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When I was a kid Easter was a pretty intense time for my sister and me. You see, the Easter Bunny used to hide our baskets every year. But he wouldn’t just hide our baskets, he would HIDE our baskets! He was pretty extreme, and took pleasure in stashing our baskets in impossible-to-find places and delighting in the length of time it took my sister and me to find them. His signature hiding spots were places you wouldn’t think to look as a kid, like on top of the furnace in the creepy basement that my sister and I hated; or hanging in the laundry chute, suspended between two floors; or wrapped in a garbage bag under the kitchen sink. In my 8-year old mind, I was sure that the Easter Bunny didn’t give it up as easily as Santa because we left him carrots instead of cookies. He was jealous. And bitter. And everyone knows that there’s nothing worse than a bitter bunny. Well, maybe not. But still it got me thinking, surely our little cotton-tailed friend would be much happier if we left him something tastier than cold, raw carrots. Something warm and creamy and slightly sweet. Something a little bit like this….

Carrot, Ginger, & Orange Soup

Serves 4

  • 2 Tbsp. olive oil
  • 1 lb. carrots (about 3 cups), chopped
  • 2 cups chopped yellow onion
  • 1-inch piece of fresh ginger, peeled and chopped
  • 1 clove garlic, peeled and chopped
  • 4 cups chicken or vegetable stock (see recipe in Homemade Stocks)
  • 1 cinnamon stick
  • 1 bay leaf
  • ¼ cup orange juice
  • Kosher salt to taste
  • Finely ground white or green peppercorn
  • parsley and sour cream for serving (optional)

In a medium soup pot, heat olive oil until shimmering. Sauté carrots and onion until soft and onion becomes translucent but not brown, about 5-8 minutes. Add ginger and garlic and cook until fragrant, about 1 minute.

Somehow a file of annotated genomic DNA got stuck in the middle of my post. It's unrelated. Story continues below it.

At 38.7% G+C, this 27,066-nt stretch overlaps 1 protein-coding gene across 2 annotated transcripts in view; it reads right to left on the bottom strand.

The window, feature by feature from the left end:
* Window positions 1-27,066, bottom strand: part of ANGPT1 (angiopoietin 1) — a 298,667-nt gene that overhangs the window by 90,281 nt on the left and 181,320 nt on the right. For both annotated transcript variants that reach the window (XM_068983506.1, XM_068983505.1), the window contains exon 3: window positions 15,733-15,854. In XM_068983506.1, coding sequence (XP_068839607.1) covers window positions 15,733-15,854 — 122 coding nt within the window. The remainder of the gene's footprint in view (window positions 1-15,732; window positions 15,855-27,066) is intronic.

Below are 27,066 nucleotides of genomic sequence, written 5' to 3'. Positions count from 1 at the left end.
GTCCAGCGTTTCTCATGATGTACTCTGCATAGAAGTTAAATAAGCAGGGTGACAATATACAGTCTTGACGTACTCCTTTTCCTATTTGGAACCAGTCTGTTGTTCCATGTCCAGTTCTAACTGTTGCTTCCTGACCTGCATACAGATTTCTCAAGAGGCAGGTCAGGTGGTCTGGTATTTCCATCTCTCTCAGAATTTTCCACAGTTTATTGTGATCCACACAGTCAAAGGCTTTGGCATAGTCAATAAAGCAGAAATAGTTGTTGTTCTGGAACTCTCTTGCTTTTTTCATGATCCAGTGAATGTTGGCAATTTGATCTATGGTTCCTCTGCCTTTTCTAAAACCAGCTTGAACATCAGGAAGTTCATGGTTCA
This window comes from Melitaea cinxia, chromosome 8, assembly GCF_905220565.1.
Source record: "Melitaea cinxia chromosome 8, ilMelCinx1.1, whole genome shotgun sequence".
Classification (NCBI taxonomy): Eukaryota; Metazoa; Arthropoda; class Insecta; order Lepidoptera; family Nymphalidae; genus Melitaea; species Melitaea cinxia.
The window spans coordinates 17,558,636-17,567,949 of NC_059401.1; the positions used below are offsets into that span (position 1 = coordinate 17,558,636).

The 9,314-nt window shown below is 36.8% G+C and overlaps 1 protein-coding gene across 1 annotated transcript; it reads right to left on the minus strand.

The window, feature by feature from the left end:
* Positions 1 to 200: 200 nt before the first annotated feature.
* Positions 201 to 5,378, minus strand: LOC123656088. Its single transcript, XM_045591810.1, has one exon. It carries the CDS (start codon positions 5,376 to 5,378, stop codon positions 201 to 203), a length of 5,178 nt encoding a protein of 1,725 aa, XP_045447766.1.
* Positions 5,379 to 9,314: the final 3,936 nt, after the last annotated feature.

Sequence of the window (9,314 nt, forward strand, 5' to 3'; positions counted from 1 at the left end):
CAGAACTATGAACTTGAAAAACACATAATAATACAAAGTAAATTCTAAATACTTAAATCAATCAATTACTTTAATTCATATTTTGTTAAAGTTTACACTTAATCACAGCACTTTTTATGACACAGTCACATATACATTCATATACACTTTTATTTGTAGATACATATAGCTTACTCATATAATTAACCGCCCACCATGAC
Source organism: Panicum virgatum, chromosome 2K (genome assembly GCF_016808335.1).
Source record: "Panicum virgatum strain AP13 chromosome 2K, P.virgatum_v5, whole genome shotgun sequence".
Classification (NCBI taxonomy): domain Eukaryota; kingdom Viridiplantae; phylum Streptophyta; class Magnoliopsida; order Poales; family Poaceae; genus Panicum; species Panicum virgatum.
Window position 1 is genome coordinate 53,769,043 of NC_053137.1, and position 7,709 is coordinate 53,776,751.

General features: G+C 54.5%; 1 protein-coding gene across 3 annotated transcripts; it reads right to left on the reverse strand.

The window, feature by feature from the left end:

Add stock, cinnamon stick, and bay leaf and bring to a boil. Immediately reduce to low and simmer, partially covered, until carrots are fork-tender, about 20 minutes.

Carefully remove and discard cinnamon and bay, then using an immersion hand-blender, purée soup until smooth, or alternatively, working in two batches, purée soup in a blender or food processor until smooth, return to pot.

Add OJ and stir until fully incorporated, season with salt and pepper.

Ladle soup into preheated bowl, then top with sour cream and parsley.

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Walnut Pesto Panini

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Glancing down at this recipe it may look like it has many parts, but it’s actually very simple: 1) grill chicken, 2) make pesto, 3) assemble sandwich. Done! Oh, but I forgot, then you have to eat the sandwich, and lick the tomato juices off your fingers, and wipe the melted cheese strands off your chin, and then get up and make another sandwich because the first one was so good. So, yeah, I guess it is a difficult recipe, but I think you can handle it.

Walnut Pesto Panini

Serves 4

FOR THE CHICKEN

  • 2 chicken breasts
  • juice from 1 lemon
  • 2 Tbsp. Dijon mustard
  • Kosher salt to taste
  • Fresh cracked black pepper to taste

FOR THE WALNUT PESTO

  • 1 cup fresh parsley, coarsely chopped
  • ¼ cup walnuts, coarsely chopped
  • 1 Tbsp. olive oil
  • 2 tsp. Worcestershire sauce
  • ¼ tsp. Kosher salt
  • Fresh cracked pepper to taste

FOR THE PANINI

  • 2 pre-split whole wheat pita pockets, cut in half
  • 4 slices mild white cheese (such as Gouda, Swiss, or Provolone), cut in half
  • 4 slices of tomato, cut in half

TO MAKE THE CHICKEN